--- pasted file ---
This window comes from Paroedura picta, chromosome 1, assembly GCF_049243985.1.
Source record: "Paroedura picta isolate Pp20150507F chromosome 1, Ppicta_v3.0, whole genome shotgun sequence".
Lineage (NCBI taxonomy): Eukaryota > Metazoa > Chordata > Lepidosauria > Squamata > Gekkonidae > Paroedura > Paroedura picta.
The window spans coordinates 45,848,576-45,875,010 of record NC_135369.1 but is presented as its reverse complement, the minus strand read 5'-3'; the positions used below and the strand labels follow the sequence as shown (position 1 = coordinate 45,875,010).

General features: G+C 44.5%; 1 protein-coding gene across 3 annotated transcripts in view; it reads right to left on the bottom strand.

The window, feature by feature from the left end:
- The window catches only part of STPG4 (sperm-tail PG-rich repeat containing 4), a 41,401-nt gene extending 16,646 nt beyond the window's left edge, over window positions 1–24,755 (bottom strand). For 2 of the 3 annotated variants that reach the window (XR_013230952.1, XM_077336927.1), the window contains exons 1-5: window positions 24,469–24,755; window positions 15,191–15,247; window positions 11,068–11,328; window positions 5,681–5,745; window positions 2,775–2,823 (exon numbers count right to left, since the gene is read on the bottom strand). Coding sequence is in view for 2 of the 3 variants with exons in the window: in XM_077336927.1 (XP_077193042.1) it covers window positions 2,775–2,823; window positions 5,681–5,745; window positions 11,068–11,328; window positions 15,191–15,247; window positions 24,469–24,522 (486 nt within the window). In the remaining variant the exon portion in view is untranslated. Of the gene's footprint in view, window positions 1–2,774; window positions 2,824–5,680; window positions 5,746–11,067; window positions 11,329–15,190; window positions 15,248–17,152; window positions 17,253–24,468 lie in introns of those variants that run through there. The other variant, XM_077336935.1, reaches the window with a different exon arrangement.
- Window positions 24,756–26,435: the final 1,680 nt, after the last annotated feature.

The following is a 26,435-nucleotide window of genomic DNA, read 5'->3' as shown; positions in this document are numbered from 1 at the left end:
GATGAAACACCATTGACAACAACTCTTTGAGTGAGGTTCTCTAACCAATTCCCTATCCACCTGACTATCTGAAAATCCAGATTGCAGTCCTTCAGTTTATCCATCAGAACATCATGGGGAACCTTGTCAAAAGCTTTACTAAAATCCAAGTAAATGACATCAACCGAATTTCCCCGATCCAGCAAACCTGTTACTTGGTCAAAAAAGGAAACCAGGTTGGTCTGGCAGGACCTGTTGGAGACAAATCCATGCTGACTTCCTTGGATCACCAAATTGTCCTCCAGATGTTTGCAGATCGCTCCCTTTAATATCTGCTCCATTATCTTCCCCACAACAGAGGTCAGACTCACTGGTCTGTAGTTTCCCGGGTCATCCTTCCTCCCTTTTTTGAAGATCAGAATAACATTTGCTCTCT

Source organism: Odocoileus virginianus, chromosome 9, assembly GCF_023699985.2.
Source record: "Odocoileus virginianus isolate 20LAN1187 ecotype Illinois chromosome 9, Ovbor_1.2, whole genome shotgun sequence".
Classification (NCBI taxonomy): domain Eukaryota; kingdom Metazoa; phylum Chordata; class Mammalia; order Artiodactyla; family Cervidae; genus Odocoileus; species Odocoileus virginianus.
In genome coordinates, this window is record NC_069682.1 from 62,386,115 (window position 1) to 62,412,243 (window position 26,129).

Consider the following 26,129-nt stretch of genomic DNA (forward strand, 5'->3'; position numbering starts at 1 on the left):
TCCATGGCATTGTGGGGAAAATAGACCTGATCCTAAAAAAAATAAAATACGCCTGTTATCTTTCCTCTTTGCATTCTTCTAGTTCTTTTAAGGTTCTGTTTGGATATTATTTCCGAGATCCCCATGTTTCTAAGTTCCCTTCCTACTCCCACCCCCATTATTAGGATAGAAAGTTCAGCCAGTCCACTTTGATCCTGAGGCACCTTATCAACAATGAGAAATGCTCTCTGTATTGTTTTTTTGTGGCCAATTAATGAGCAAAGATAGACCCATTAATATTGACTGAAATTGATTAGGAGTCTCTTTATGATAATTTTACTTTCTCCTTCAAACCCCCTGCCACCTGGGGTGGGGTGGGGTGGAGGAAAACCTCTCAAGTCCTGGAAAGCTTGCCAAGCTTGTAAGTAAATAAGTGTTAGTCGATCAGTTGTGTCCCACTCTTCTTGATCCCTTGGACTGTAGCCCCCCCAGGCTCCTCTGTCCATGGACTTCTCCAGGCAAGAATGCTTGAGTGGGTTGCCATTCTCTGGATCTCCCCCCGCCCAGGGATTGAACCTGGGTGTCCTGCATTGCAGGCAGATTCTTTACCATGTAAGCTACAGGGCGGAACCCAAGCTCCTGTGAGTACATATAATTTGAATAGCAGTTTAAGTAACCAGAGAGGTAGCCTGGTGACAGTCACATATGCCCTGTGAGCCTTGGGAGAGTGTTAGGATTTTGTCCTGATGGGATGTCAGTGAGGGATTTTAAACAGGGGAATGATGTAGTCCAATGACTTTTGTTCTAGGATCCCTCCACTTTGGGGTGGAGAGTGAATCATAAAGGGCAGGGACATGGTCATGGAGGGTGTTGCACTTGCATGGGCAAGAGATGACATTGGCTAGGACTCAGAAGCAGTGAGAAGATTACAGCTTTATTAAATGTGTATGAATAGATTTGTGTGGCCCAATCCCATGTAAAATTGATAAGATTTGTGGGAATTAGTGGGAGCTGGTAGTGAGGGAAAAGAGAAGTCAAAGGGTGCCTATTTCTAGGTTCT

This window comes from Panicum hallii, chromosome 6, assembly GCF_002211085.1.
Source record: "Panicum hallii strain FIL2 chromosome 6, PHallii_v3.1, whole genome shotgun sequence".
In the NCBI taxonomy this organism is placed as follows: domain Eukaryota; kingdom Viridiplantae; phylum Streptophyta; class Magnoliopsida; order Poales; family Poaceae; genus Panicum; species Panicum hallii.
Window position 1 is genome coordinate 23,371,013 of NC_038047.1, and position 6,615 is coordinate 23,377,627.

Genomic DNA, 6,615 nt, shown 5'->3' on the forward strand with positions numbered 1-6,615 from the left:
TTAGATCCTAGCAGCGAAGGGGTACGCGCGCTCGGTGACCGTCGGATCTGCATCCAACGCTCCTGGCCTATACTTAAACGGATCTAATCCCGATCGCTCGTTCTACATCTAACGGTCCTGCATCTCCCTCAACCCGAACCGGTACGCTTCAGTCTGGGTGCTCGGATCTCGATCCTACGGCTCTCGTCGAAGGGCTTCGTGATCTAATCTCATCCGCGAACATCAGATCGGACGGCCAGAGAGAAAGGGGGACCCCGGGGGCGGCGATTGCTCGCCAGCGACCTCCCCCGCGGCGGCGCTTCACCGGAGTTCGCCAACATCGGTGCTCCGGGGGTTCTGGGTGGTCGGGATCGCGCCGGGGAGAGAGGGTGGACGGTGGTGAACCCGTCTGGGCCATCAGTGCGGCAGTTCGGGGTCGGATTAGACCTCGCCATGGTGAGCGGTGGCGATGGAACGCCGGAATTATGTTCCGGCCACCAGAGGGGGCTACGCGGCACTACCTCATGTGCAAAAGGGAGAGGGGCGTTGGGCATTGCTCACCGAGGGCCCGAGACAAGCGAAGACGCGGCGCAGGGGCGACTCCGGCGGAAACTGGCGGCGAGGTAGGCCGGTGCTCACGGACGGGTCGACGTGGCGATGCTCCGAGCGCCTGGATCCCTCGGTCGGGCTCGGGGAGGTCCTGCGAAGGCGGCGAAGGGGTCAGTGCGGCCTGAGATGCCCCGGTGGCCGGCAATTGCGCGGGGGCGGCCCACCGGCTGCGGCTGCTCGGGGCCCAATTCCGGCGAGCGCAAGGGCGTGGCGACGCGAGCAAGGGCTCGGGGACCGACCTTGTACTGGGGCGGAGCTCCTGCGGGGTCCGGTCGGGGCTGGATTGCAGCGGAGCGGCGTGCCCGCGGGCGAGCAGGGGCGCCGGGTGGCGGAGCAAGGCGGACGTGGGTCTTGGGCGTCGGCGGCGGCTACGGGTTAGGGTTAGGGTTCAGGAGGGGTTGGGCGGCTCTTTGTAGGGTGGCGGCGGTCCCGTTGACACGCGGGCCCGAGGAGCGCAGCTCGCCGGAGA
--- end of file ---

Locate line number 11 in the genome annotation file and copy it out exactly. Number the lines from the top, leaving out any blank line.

Source organism: Odocoileus virginianus, chromosome 9, assembly GCF_023699985.2.